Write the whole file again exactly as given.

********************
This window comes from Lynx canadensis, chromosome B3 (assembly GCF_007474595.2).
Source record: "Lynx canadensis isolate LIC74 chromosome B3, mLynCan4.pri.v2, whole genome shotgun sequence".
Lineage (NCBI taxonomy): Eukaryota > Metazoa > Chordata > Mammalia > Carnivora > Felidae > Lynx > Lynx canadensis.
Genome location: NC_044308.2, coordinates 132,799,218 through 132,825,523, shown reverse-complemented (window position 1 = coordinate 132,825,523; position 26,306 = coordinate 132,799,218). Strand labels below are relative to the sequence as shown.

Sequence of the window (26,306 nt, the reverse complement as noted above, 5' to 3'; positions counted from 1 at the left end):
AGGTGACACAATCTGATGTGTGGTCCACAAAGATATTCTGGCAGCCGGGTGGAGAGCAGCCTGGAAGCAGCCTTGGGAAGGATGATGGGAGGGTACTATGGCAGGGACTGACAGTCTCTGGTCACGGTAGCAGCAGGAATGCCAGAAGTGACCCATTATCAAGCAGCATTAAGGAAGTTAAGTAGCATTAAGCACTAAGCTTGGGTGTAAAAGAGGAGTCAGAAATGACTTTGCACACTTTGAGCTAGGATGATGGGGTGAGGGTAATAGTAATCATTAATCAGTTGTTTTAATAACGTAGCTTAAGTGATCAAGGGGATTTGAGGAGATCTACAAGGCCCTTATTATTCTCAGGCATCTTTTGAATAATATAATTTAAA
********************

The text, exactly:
This window comes from Lynx canadensis, chromosome B3 (assembly GCF_007474595.2).
Source record: "Lynx canadensis isolate LIC74 chromosome B3, mLynCan4.pri.v2, whole genome shotgun sequence".
Lineage (NCBI taxonomy): Eukaryota > Metazoa > Chordata > Mammalia > Carnivora > Felidae > Lynx > Lynx canadensis.
Genome location: NC_044308.2, coordinates 132,799,218 through 132,825,523, shown reverse-complemented (window position 1 = coordinate 132,825,523; position 26,306 = coordinate 132,799,218). Strand labels below are relative to the sequence as shown.

Sequence of the window (26,306 nt, the reverse complement as noted above, 5' to 3'; positions counted from 1 at the left end):
AGGTGACACAATCTGATGTGTGGTCCACAAAGATATTCTGGCAGCCGGGTGGAGAGCAGCCTGGAAGCAGCCTTGGGAAGGATGATGGGAGGGTACTATGGCAGGGACTGACAGTCTCTGGTCACGGTAGCAGCAGGAATGCCAGAAGTGACCCATTATCAAGCAGCATTAAGGAAGTTAAGTAGCATTAAGCACTAAGCTTGGGTGTAAAAGAGGAGTCAGAAATGACTTTGCACACTTTGAGCTAGGATGATGGGGTGAGGGTAATAGTAATCATTAATCAGTTGTTTTAATAACGTAGCTTAAGTGATCAAGGGGATTTGAGGAGATCTACAAGGCCCTTATTATTCTCAGGCATCTTTTGAATAATATAATTTAAA